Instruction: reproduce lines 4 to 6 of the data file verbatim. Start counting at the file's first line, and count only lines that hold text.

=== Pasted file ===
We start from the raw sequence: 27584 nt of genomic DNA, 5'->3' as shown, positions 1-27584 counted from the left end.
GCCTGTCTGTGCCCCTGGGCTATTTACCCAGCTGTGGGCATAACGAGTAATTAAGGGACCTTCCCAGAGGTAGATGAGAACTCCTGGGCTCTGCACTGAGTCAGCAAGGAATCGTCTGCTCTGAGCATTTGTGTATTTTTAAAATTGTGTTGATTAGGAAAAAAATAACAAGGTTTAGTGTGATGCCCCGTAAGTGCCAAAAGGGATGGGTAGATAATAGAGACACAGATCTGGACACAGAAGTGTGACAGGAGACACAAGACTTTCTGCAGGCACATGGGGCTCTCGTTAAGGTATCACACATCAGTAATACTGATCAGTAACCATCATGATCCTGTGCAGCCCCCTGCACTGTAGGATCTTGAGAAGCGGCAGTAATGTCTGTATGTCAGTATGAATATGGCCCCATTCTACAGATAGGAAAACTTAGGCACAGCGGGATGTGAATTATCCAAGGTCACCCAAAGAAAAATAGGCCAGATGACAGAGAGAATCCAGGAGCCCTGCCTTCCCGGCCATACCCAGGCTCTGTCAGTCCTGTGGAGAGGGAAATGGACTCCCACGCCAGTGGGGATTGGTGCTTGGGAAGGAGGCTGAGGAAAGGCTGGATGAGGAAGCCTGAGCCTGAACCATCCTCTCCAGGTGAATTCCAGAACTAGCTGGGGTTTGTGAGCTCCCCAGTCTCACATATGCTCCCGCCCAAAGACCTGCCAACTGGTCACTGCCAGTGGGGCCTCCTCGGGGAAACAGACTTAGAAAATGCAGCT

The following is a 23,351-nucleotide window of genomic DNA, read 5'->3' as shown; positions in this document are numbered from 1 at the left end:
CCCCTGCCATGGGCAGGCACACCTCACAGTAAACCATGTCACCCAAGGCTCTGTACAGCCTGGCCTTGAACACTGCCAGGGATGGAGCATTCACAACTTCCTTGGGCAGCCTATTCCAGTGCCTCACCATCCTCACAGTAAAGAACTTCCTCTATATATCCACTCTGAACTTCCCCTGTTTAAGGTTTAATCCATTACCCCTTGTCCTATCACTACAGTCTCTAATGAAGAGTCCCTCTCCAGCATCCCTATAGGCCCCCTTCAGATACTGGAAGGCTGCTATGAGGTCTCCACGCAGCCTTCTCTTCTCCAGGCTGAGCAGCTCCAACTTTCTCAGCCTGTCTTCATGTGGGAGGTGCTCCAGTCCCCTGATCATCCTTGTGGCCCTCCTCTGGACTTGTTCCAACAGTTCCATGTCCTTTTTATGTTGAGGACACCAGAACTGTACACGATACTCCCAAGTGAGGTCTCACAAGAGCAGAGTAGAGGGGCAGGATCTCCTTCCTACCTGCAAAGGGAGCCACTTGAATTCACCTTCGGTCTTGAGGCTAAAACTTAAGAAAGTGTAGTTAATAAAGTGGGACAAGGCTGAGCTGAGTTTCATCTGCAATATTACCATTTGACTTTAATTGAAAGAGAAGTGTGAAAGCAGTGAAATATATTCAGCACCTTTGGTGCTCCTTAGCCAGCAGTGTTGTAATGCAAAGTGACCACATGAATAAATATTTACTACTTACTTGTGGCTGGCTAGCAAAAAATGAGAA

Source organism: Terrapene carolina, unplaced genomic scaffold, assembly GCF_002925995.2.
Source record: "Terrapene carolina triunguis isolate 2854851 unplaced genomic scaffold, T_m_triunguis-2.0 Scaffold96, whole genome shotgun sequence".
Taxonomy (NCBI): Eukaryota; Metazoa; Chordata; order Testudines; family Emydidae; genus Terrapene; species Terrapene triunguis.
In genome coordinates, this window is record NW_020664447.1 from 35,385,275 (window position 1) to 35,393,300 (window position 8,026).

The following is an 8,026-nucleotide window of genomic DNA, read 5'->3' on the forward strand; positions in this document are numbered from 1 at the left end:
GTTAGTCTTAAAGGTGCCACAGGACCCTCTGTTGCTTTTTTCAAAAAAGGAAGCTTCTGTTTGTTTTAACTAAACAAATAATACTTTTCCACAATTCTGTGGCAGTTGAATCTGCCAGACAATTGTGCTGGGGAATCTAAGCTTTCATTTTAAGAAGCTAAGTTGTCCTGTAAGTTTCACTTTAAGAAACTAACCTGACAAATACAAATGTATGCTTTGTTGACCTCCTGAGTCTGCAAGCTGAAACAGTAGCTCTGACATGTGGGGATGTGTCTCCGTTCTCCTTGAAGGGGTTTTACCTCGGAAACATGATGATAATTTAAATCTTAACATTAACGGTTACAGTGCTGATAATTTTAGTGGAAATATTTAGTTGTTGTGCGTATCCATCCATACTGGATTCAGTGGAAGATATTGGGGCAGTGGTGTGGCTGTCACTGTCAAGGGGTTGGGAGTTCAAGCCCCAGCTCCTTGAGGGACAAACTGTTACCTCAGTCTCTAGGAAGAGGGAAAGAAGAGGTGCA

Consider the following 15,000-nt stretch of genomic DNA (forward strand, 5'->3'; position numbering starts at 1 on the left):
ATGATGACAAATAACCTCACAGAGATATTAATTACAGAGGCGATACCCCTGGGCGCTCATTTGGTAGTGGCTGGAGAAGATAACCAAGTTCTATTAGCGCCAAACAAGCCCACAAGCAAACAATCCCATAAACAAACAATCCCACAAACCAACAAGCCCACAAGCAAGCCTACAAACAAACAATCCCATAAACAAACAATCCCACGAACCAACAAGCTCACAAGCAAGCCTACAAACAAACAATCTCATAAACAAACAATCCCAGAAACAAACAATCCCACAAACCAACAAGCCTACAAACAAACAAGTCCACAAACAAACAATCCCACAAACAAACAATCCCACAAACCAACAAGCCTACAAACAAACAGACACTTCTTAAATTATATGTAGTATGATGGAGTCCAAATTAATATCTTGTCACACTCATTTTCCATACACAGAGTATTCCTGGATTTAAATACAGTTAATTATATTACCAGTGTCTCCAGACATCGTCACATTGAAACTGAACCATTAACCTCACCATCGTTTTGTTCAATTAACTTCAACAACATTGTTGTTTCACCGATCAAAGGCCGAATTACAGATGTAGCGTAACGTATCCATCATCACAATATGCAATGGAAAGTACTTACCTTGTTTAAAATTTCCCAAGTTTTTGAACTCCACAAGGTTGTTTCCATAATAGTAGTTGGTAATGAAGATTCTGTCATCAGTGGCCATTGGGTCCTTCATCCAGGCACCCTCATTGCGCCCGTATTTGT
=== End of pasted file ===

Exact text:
CCCCTGCCATGGGCAGGCACACCTCACAGTAAACCATGTCACCCAAGGCTCTGTACAGCCTGGCCTTGAACACTGCCAGGGATGGAGCATTCACAACTTCCTTGGGCAGCCTATTCCAGTGCCTCACCATCCTCACAGTAAAGAACTTCCTCTATATATCCACTCTGAACTTCCCCTGTTTAAGGTTTAATCCATTACCCCTTGTCCTATCACTACAGTCTCTAATGAAGAGTCCCTCTCCAGCATCCCTATAGGCCCCCTTCAGATACTGGAAGGCTGCTATGAGGTCTCCACGCAGCCTTCTCTTCTCCAGGCTGAGCAGCTCCAACTTTCTCAGCCTGTCTTCATGTGGGAGGTGCTCCAGTCCCCTGATCATCCTTGTGGCCCTCCTCTGGACTTGTTCCAACAGTTCCATGTCCTTTTTATGTTGAGGACACCAGAACTGTACACGATACTCCCAAGTGAGGTCTCACAAGAGCAGAGTAGAGGGGCAGGATCTCCTTCCTACCTGCAAAGGGAGCCACTTGAATTCACCTTCGGTCTTGAGGCTAAAACTTAAGAAAGTGTAGTTAATAAAGTGGGACAAGGCTGAGCTGAGTTTCATCTGCAATATTACCATTTGACTTTAATTGAAAGAGAAGTGTGAAAGCAGTGAAATATATTCAGCACCTTTGGTGCTCCTTAGCCAGCAGTGTTGTAATGCAAAGTGACCACATGAATAAATATTTACTACTTACTTGTGGCTGGCTAGCAAAAAATGAGAA

Source organism: Terrapene carolina, unplaced genomic scaffold, assembly GCF_002925995.2.
Source record: "Terrapene carolina triunguis isolate 2854851 unplaced genomic scaffold, T_m_triunguis-2.0 Scaffold96, whole genome shotgun sequence".